• Always request for pre and post nights to be included in your total numbers. The hotel is recognizing this revenue because your group is in-house, and you should be given credit for it. Even if this request was turned down in the contracting stage, ask again!
• For international programs where attendees might arrive very early in the morning, consider blocking rooms the night prior, so they can check-in when they arrive at the hotel and do not have to wait until an afternoon check-in time. You could do the same for attendees that might have evening departures and block the room for that day to allow them to stay in their room until their departure. This gives you some value while making your guests more comfortable!
• If your pick-up is being calculated on revenue, ask the hotel if you can upgrade to a higher category of room type or to suites, which would be at a higher rate and help you to reach your minimum revenue requirement.
Tips for Making the Most of Expected Attrition
If you are significantly under your room block due to unforeseen circumstances and likely paying high attrition penalties, below are a few suggestions to present to the hotel:
a. Add a Small Meeting – Can you use these unconsumed rooms on another date? Do you have a small meeting that you could book at this hotel and use these rooms? If the hotel is willing to do this, it is typically going to be within 60-90 days so that the revenue can be realized in the same quarter.
b. Rebook Again for Next Year – What consideration will the hotel (or the hotel brand) give you if you rebook this same program with them for the following year or year after?
c. Get Credit for Extra F&B – If you exceed your food and beverage minimum, will the hotel give you credit towards your room revenue for the excess overage? If the answer is yes, then add meals that might not have been initially provided; add items to your existing menus to enhance them, add a food item as a room drop. Getting some value for the monies to be paid is much better than just writing a check!
d. Spend on Other Stuff – Are there areas of your program that you can help the hotel increase its revenue in other areas?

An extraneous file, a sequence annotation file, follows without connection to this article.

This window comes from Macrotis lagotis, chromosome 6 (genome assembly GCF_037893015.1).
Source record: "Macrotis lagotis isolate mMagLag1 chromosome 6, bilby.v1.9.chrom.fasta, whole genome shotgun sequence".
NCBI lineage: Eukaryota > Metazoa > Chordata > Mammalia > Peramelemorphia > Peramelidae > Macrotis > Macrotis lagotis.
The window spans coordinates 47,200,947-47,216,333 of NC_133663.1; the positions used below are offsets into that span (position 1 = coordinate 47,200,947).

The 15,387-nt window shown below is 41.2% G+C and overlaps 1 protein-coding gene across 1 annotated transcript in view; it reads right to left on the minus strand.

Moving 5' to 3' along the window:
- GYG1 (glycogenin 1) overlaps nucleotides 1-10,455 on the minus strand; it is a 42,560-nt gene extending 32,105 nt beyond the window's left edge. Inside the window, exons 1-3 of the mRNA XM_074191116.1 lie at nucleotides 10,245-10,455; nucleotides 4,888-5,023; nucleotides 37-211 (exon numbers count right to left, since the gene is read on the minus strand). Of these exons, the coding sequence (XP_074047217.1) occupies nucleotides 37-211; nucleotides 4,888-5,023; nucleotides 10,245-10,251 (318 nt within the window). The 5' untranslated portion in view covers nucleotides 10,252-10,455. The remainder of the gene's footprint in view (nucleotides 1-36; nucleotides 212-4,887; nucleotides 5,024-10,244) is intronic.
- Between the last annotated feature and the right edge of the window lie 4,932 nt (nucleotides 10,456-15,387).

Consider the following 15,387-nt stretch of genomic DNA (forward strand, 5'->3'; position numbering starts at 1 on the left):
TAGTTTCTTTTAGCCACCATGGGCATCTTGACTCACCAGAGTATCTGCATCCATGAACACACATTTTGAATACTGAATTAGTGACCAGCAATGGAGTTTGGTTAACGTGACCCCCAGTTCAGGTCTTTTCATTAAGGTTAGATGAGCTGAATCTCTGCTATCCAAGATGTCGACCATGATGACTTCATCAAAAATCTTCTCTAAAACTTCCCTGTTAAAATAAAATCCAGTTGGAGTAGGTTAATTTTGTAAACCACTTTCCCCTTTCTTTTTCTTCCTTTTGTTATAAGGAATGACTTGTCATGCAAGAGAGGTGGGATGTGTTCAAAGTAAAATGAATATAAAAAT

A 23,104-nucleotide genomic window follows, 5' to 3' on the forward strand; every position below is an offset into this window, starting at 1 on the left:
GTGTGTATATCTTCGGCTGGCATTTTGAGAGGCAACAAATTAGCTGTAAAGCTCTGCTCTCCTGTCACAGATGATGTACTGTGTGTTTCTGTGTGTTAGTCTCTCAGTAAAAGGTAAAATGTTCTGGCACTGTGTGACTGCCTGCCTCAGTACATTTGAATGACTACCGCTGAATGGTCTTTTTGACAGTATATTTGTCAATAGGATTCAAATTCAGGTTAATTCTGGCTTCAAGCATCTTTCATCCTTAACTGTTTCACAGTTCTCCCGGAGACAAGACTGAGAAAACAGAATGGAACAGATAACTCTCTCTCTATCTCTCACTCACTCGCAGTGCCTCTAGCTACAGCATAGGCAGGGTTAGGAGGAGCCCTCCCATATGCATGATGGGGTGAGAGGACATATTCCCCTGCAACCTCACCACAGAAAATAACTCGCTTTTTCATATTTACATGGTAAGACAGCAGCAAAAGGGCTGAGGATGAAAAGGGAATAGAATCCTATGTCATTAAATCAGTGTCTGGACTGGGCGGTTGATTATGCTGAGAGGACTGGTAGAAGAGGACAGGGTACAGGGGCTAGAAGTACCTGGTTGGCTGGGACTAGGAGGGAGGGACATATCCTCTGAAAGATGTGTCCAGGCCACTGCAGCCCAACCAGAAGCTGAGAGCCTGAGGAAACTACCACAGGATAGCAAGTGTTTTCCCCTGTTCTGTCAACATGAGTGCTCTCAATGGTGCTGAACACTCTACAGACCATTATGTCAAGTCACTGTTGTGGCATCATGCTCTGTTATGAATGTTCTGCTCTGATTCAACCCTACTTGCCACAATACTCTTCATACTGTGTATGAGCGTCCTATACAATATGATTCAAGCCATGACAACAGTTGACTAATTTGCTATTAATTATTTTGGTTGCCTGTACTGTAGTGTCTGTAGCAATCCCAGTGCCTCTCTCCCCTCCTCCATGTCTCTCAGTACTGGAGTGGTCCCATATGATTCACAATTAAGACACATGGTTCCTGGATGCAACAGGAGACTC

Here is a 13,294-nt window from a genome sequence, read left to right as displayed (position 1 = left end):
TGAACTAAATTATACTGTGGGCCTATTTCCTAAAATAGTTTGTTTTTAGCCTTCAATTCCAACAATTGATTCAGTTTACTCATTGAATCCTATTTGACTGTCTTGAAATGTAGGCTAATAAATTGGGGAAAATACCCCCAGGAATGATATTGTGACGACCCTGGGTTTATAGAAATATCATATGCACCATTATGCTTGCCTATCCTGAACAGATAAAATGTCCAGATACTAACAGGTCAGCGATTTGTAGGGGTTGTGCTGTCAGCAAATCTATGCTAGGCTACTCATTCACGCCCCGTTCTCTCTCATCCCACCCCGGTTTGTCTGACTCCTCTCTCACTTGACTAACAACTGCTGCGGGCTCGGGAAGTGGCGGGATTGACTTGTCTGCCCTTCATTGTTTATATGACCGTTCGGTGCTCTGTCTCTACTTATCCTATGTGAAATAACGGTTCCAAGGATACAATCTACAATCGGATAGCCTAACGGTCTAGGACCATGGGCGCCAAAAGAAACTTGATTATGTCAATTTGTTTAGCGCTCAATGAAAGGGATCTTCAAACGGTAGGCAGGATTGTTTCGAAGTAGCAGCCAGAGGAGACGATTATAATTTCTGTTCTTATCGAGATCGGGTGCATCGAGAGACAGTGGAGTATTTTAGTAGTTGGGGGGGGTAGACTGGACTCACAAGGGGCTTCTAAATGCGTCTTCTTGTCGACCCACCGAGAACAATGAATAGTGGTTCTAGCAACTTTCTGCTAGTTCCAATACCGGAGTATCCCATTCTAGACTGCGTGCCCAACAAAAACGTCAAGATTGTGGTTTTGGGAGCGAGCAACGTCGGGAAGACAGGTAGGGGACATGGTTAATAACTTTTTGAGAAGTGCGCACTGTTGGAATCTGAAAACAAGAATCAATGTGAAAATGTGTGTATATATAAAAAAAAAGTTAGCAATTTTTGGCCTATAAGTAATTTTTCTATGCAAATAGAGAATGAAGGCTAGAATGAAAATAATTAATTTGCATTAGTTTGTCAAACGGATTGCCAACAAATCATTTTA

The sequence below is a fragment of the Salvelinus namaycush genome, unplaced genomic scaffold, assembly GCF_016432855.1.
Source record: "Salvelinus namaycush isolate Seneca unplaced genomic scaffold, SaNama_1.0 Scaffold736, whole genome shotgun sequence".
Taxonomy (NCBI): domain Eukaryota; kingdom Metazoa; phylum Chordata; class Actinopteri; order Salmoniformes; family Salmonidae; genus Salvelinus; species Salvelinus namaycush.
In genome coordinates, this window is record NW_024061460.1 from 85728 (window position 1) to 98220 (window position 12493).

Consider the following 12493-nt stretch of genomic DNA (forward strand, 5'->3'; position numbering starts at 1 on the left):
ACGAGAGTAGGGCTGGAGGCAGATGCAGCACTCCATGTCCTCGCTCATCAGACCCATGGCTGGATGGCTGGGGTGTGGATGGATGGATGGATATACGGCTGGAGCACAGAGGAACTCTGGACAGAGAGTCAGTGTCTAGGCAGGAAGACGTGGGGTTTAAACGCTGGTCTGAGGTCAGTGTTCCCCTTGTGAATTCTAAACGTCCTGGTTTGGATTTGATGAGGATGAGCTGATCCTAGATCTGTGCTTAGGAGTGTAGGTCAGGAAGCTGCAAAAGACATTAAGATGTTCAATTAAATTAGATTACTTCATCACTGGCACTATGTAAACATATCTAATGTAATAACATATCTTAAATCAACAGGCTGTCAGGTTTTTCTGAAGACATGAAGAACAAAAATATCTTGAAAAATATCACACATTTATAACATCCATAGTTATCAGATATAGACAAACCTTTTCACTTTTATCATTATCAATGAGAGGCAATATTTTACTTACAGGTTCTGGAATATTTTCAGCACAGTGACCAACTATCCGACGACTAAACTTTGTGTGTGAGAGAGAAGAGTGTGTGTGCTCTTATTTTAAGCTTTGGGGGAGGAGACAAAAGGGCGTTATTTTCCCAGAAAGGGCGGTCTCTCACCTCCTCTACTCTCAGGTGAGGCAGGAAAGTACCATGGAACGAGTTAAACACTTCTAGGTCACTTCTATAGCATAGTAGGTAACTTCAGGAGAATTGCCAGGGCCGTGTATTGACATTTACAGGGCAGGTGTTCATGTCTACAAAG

– If they own the retail shops, use items in their shops for room gifts
– Provide a gift card to be used in their retail shops
– Provide a gift card for the Spa
– Move a dine-around from off property to the hotel/resort restaurants
– Reduce ROH rooms and ask for suite upgrades to increase revenue
e. Ask for Forgiveness – If you have a good relationship with the hotel (or a reliable partner like Brightspot who works with the hotel for other clients), ask if they can waive the attrition or at least a portion. You will be surprised to find that some hotels will be merciful (especially when they can resell those rooms at higher rates to leisure travelers or transient business customers.)
Get creative with avoiding attrition penalties. Ask the hotel if you can credit high-dollar food and beverage options towards room revenue if you’re under your room block.
At Brightspot, we pride ourselves on negotiating the best possible attrition clauses for our clients. Having tried-and-true tools and processes in place help us effectively manage room blocks by leveraging our relationships with vendors to minimize penalties. We’re always thinking outside the box on how we can creatively bring value to our client’s programs!
Head over to our Events page for more details on how we can bring bright ideas to your next meeting or incentive trip.